Open Communication Lines: The communication lines must work both ways. For example, the senior managers communicate their priorities and the overall progress to the people under them, who relay that information to the people under them, all the way through the organization. And conversely, the people at the lowest levels communicate their perceptions and challenges to their managers, who take that information to their supervisors. Communication must cascade all the way down and all the way up.

Know Your Strengths and Weaknesses: When you determine your organization’s priorities and the actions that will support them, take time to evaluate your strengths and weaknesses. Consider any challenges you may have. Where will you experience resistance? What will be easy?

Look at who can help you overcome your weaknesses. Many times, you’ll need support from outside your organization, perhaps alliances or friends in other organizations. And again, you must communicate these challenges throughout the company. But really focus on the essence of what is important.

Do the Tasks that Support Your Priorities: Once you know your highest priorities, then you need to determine the tasks that will make them happen. For example, if your priority is to grow at a rate of eight percent this year, what actions will get you to that goal? Perhaps contacting more customers or improving customer service satisfaction rates are objectives that will help your organization grow by eight percent. When everything you do focuses on those objectives that support that eight percent growth, then all your actions will be geared toward achieving your highest priority. And if your action doesn’t support the highest priorities, then you probably shouldn’t be doing it.

Evaluate Potential Opportunities: Focusing on your highest priorities will require some amount of evaluation. For example, if your goal is to get ten new clients, then you may need to evaluate forty or fifty possible clients to get the ten you need. So when you look at each opportunity, you need to consider your probability of getting that client. Do you know the client? Do they know you? Do you know specifically what their needs are? Do you have the talent to solve their problems?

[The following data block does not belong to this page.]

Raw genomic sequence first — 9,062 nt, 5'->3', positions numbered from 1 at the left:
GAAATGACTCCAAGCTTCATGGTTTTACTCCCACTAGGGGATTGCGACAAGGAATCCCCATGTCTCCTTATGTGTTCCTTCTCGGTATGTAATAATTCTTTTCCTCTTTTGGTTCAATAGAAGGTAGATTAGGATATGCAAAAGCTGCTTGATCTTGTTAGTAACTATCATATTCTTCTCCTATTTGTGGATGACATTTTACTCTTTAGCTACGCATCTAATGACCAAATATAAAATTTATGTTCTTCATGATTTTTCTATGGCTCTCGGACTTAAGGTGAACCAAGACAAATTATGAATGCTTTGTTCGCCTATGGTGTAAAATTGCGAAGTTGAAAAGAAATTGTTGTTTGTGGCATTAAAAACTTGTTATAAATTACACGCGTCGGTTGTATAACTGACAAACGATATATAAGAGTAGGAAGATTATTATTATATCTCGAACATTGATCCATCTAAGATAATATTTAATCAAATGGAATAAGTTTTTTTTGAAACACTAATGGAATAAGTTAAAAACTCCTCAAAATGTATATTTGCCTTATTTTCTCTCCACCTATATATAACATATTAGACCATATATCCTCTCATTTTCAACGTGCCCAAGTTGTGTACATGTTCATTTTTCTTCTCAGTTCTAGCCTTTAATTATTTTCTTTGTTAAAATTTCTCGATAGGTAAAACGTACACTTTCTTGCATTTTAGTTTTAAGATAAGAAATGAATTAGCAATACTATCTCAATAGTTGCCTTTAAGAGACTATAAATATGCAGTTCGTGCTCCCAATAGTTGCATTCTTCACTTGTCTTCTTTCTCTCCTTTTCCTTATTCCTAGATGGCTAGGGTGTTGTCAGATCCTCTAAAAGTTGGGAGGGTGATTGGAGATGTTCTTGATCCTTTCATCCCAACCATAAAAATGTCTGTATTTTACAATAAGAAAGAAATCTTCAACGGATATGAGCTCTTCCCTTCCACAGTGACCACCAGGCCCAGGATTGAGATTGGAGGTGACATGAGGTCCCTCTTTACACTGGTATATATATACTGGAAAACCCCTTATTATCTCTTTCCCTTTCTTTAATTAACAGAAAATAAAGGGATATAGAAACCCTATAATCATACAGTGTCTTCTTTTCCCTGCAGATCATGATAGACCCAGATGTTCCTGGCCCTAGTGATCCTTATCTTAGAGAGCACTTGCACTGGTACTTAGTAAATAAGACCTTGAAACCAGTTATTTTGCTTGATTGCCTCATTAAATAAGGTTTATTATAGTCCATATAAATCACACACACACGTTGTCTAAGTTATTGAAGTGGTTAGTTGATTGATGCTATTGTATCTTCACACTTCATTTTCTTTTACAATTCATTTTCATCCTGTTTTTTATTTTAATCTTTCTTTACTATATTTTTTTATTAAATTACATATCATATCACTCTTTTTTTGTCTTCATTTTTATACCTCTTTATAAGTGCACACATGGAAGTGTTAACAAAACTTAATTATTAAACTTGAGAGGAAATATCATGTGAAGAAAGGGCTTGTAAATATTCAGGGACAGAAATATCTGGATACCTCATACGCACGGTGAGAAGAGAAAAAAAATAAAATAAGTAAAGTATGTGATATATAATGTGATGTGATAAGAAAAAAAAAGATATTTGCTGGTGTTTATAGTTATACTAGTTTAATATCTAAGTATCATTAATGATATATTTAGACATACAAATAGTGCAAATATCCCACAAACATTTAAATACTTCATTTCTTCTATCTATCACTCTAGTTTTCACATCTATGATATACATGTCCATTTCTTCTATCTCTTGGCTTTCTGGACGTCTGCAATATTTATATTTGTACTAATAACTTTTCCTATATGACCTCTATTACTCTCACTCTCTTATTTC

If you look at each prospect, consider the probability of making him/her a client, and find the probability is high, then everything you do to get that client becomes worth it. But you need to look at all the things that make that opportunity something worth going after.

Review Your Progress: You should determine your organization’s highest priorities once a year. Then review your progress three or four times a year. If you do it more than that, your employees will end up hating it. And if you review your progress less than that, you won’t be able to stay on track.

Priorities = Success: Employees and managers are often overwhelmed by the huge wave of tasks and objectives that need to be done, and people usually operate under the assumption that whoever is screaming the loudest gets the highest priority. But in reality, the person screaming the loudest may not really be the most important to the organization’s overall success.

When you use these eight tips to focus on the highest priorities, then you’re not incurring more costs or doing things that don’t matter; you’re improving the way your business runs. And the better your business runs, the more your profits increase.

Read other articles and learn more about Marsha Lindquist.